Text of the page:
By Isaac Butler
I'd like to urge folks who are interested in the kinds of things that Parabasis talks about to check out this review of CalShakes' "American Night" (published as part of Howlround's NewCrit venture), the comments appended to the article and editor Polly Carl's e eventual apology for the review here. I'd excerpt, but they're both worth reading in full.
Basicaly, Lily Janiak wrote a piece about a CalShakes production in which she diagnosed some of the contradictions at the heart of its mission, audience culture, and performance practice. Some people weighed in saying it was snarky and not in the spirit of NewCrit's "positive inquiry." Polly eventually agreed with them:
On Tuesday we published a NewCrit piece by Lily Janiak. It covered her experience seeing a new piece of theater at Cal Shakes. Lily has been a terrific critic for HowlRound whose work and voice I completely support. When I edited this piece I read it in that context and saw immediately her keen observations of a common dissonance in our field—an institution working with one set of intentions and the audience perceiving something else. This felt like an important piece of criticism to me. What I missed in my editing was a tone that I don't think properly reflects what I hope to be the tone of HowlRound. Brad Erickson's comments on the post address this well. There is a way that the tone of Lily's piece can be read as disrespectful. This is not a tone we want to promote on HowlRound.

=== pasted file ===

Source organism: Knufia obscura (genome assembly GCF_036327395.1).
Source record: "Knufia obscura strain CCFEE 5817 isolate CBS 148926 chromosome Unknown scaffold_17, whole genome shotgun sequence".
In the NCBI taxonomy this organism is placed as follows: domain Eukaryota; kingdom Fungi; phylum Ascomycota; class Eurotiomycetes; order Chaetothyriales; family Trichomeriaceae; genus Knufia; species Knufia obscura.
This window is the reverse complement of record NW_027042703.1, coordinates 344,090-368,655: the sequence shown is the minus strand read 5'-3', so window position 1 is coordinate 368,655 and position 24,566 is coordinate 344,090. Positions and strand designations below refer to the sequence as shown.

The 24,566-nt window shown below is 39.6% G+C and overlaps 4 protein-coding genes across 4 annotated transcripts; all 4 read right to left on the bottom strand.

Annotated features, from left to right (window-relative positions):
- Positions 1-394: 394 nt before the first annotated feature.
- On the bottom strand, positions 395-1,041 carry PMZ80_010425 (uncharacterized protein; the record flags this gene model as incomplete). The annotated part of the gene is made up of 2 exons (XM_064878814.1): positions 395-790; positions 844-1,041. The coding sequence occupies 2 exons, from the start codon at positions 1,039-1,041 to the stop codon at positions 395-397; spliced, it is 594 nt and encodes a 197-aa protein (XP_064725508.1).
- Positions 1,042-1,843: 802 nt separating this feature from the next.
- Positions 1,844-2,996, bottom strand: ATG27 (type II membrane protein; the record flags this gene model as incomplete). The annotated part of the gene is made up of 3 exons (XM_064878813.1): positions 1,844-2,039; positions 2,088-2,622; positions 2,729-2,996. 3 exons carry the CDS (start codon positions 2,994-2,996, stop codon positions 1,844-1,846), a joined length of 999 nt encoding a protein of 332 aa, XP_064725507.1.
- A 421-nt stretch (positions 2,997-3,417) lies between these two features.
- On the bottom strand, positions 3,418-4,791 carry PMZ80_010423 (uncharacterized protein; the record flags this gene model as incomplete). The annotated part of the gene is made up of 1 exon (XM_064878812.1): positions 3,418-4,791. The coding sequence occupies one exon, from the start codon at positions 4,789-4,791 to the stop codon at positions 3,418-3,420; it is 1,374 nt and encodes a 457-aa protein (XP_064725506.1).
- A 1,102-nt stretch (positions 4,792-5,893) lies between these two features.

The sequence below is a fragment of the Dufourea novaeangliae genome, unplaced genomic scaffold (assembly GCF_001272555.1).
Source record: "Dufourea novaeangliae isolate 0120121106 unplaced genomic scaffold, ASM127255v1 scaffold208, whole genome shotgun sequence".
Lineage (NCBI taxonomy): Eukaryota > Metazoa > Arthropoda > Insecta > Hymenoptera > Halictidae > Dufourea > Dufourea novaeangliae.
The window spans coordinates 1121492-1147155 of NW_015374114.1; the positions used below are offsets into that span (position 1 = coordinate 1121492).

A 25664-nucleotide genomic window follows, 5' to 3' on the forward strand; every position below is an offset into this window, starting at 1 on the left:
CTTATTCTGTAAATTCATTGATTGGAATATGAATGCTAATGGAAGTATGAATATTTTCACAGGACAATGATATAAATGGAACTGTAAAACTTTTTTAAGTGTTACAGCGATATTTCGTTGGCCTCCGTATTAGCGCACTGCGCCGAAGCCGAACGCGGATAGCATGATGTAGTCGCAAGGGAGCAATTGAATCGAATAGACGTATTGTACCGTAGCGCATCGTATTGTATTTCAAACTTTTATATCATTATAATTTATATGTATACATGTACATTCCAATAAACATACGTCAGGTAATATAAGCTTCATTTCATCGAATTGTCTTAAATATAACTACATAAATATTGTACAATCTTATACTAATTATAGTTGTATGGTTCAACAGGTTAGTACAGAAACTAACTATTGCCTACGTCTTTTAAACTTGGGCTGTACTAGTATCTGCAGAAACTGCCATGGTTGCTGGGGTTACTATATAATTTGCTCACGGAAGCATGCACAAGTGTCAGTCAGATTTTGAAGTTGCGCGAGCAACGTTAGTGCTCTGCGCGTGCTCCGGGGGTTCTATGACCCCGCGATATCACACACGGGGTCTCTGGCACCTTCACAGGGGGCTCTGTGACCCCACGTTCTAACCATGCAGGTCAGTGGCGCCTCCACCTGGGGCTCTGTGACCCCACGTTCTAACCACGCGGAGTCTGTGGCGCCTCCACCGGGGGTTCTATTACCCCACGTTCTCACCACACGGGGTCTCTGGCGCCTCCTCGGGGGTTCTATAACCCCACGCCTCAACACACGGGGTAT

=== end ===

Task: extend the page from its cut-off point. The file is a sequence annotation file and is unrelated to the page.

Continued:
When we announced this initiative it was controversial and we received a lot of negative feedback for suggesting that criticism could come from a place of "positive inquiry." And I'll admit finding that tone of positive inquiry without censoring the emotion and opinions of the contributors to HowlRound has been the most difficult work I've undertaken in the theater. And I think in this instance I failed in my role as editor to set a proper tone.
This apology and the flap that caused it are just steps in a process, a process not unlike an ongoing and endless rehearsal in which every night is press night. A process that none of us who have ever put up a show envy. So in that spirit, I just wish people could chill the fuck out and treat this whole michegas (including the apology, which is causing some fairly hysterical rhetoric here and there) as a collective attempt to figure out a way of working that's constructive to the field rather than a moral issue. Nothing is perfect right out of the gate and it takes some adjustment to figure things out. Not that there shouldn't be criticism, but jesus christ, some people treat HowlRound like its every minor misstep is some apocalyptic event.
In that spirit, I'd like to say that I don't think Polly or Janiak have anything to apologize for. I don't think Janiak's writing was snarky. Snark is about using sarcasm to move *away* from the object of inquiry, mocking rather than engaging. The CalShakes review instead uses wit to engage the problem, and to get closer to it. The telemundo/metamucil line is great, funny, and really encapsulates the experience in a way that cements itself in the mind. Tomorrow, I'll remember that line and remember the contradictions that it contains, and remember what Janiak was trying to say about CalShakes. I can't help but think that it is this effectiveness, and not its supposed snark, that was so troubling to representatives of the theater. (There's a separate debate about whether the comparison to telemundo was culturally insensitive, that's a separate issue I'm just gonna leave alone for now at least).